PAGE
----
FDA Puts Hold on Plans to Start Clinical Testing of DNL919 Therapy

Marisa Wexler, MS avatar

by Marisa Wexler, MS |

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The U.S. Food and Drug Administration (FDA) has put a clinical hold Denali Therapeutics’ application to begin clinical testing of DNL919, an immune-modulating medication that the company is developing to treat Alzheimer’s disease.

The FDA will issue an official clinical hold letter to Denali in the next month or so, according to a company press release. Denali had been hoping to start clinical testing of DNL919 in the first half of this year.

The company said it will provide further updates “pending discussion with the FDA.”

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The news comes scarcely a month after Denali announced that Takeda Pharmaceutical Company had exercised its option to co-develop and co-commercialize DNL919 as a potential Alzheimer’s therapy, per a 2018 agreement between the two companies.

The active agent in DNL919 is an antibody that is designed to bind to a protein known as TREM2 (triggering receptor expressed on myeloid cells 2), which is expressed exclusively by cells called microglia. Mutations in the gene that codes for this protein have been linked with an increased risk of Alzheimer’s.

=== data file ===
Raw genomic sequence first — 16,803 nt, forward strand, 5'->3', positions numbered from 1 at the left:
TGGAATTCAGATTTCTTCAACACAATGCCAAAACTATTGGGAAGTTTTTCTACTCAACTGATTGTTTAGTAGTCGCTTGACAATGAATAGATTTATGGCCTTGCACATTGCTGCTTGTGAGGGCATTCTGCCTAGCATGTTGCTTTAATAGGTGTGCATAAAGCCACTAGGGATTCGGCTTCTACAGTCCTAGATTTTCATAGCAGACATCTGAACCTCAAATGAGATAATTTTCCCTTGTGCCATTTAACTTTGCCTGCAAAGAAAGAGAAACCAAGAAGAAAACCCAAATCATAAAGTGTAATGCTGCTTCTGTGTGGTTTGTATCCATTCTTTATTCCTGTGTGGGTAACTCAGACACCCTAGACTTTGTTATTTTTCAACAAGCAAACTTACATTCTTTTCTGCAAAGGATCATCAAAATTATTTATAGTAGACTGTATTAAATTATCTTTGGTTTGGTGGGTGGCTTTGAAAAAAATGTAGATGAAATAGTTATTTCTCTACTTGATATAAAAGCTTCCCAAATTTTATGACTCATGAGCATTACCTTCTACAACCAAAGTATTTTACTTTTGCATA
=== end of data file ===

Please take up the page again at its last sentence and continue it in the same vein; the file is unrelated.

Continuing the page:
Microglia are the resident immune cells of the brain. They are the first line of defense in protecting delicate brain tissue from dangerous infections and play an important role in clearing out toxins and cellular debris from the brain. Dysregulated microglia are thought to play a role in the development of Alzheimer’s and other neurological diseases.

According to Denali, DNL919 is “designed to modulate TREM2 and thereby normalize microglial function,” which the company ultimately expects to have therapeutic benefits for people with Alzheimer’s.

While some antibody-based therapies have been useful for treating certain diseases, these medications generally have been difficult to use for Alzheimer’s and other brain diseases because of the blood-brain barrier (BBB). As its name implies, the BBB is a cellular divide that regulates what substances from the blood are able to cross into the brain. This helps to keep the brain free of dangerous toxins, but often stops medications from entering the brain.

DNL919 uses Denali’s Antibody Transport Vehicle (ATV) technology to overcome the BBB and deliver the therapy to brain tissue.